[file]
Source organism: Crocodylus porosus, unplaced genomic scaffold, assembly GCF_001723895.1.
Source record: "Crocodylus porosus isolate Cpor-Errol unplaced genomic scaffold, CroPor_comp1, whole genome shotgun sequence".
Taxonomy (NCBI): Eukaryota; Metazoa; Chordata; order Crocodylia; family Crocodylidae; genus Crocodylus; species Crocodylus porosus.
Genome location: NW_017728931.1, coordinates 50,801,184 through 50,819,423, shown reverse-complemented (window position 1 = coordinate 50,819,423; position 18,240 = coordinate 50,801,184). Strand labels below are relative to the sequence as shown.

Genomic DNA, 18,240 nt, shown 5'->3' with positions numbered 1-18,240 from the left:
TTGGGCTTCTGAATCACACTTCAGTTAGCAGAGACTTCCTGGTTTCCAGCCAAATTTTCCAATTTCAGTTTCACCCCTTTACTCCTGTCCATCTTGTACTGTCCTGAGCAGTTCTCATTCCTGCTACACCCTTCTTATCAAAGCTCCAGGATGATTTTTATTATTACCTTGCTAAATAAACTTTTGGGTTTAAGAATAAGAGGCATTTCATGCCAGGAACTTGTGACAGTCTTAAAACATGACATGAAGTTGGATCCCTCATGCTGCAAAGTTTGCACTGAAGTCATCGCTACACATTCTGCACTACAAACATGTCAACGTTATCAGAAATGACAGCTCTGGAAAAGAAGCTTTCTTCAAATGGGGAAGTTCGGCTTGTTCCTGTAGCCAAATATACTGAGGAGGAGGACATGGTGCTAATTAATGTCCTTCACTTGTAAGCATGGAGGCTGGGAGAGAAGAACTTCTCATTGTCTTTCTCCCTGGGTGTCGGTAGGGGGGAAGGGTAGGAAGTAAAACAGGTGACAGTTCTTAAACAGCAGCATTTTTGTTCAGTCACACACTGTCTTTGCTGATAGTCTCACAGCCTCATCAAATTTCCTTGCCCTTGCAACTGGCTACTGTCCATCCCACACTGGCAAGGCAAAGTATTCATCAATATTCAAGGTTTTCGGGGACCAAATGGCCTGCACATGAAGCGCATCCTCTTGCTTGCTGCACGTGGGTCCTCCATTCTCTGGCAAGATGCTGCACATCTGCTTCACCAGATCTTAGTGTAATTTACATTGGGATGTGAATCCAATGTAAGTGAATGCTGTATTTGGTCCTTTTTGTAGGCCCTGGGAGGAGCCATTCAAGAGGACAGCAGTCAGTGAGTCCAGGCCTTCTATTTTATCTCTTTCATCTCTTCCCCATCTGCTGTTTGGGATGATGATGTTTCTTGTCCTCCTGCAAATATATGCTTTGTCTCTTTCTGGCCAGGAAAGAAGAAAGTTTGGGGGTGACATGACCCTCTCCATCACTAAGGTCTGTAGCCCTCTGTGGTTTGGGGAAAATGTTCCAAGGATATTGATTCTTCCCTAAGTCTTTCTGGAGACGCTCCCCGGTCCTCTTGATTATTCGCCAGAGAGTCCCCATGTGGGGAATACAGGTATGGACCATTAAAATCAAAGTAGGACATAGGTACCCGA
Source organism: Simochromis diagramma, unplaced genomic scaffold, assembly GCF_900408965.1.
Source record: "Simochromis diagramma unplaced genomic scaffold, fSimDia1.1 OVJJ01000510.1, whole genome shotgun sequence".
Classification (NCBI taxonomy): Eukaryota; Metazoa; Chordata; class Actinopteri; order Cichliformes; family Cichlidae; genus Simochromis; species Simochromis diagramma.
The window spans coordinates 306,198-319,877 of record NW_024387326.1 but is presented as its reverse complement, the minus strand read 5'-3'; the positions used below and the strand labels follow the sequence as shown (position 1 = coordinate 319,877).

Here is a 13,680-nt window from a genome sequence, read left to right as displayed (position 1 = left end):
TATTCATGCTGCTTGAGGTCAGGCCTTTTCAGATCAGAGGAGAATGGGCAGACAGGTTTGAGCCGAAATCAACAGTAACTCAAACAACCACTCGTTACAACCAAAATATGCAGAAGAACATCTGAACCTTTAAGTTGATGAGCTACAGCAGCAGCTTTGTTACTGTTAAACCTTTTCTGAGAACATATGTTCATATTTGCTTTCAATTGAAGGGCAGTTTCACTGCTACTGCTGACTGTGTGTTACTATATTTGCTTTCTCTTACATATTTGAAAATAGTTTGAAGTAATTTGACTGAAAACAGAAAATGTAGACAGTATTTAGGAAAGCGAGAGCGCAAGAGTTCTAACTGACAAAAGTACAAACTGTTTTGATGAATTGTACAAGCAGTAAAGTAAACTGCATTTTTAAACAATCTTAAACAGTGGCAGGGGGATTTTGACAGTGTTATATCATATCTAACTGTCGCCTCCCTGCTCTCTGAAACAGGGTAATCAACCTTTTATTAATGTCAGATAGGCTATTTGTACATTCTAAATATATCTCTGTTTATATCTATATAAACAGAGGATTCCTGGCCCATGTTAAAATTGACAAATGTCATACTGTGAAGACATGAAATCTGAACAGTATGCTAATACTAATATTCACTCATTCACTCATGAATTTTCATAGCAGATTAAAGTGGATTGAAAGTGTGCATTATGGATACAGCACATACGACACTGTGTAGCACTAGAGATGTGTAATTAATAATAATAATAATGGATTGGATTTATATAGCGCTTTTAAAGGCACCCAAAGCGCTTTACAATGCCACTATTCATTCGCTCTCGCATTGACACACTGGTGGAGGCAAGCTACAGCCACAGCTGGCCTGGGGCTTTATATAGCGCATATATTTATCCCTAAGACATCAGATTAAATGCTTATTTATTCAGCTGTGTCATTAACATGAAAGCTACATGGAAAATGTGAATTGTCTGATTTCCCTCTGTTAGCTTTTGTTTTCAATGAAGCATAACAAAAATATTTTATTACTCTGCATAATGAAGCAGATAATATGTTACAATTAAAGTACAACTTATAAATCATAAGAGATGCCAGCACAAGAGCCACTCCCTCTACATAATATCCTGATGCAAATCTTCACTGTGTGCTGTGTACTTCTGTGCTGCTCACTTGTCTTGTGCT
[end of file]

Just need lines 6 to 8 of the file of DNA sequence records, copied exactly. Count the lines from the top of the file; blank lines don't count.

TTGGGCTTCTGAATCACACTTCAGTTAGCAGAGACTTCCTGGTTTCCAGCCAAATTTTCCAATTTCAGTTTCACCCCTTTACTCCTGTCCATCTTGTACTGTCCTGAGCAGTTCTCATTCCTGCTACACCCTTCTTATCAAAGCTCCAGGATGATTTTTATTATTACCTTGCTAAATAAACTTTTGGGTTTAAGAATAAGAGGCATTTCATGCCAGGAACTTGTGACAGTCTTAAAACATGACATGAAGTTGGATCCCTCATGCTGCAAAGTTTGCACTGAAGTCATCGCTACACATTCTGCACTACAAACATGTCAACGTTATCAGAAATGACAGCTCTGGAAAAGAAGCTTTCTTCAAATGGGGAAGTTCGGCTTGTTCCTGTAGCCAAATATACTGAGGAGGAGGACATGGTGCTAATTAATGTCCTTCACTTGTAAGCATGGAGGCTGGGAGAGAAGAACTTCTCATTGTCTTTCTCCCTGGGTGTCGGTAGGGGGGAAGGGTAGGAAGTAAAACAGGTGACAGTTCTTAAACAGCAGCATTTTTGTTCAGTCACACACTGTCTTTGCTGATAGTCTCACAGCCTCATCAAATTTCCTTGCCCTTGCAACTGGCTACTGTCCATCCCACACTGGCAAGGCAAAGTATTCATCAATATTCAAGGTTTTCGGGGACCAAATGGCCTGCACATGAAGCGCATCCTCTTGCTTGCTGCACGTGGGTCCTCCATTCTCTGGCAAGATGCTGCACATCTGCTTCACCAGATCTTAGTGTAATTTACATTGGGATGTGAATCCAATGTAAGTGAATGCTGTATTTGGTCCTTTTTGTAGGCCCTGGGAGGAGCCATTCAAGAGGACAGCAGTCAGTGAGTCCAGGCCTTCTATTTTATCTCTTTCATCTCTTCCCCATCTGCTGTTTGGGATGATGATGTTTCTTGTCCTCCTGCAAATATATGCTTTGTCTCTTTCTGGCCAGGAAAGAAGAAAGTTTGGGGGTGACATGACCCTCTCCATCACTAAGGTCTGTAGCCCTCTGTGGTTTGGGGAAAATGTTCCAAGGATATTGATTCTTCCCTAAGTCTTTCTGGAGACGCTCCCCGGTCCTCTTGATTATTCGCCAGAGAGTCCCCATGTGGGGAATACAGGTATGGACCATTAAAATCAAAGTAGGACATAGGTACCCGA
Source organism: Simochromis diagramma, unplaced genomic scaffold, assembly GCF_900408965.1.
Source record: "Simochromis diagramma unplaced genomic scaffold, fSimDia1.1 OVJJ01000510.1, whole genome shotgun sequence".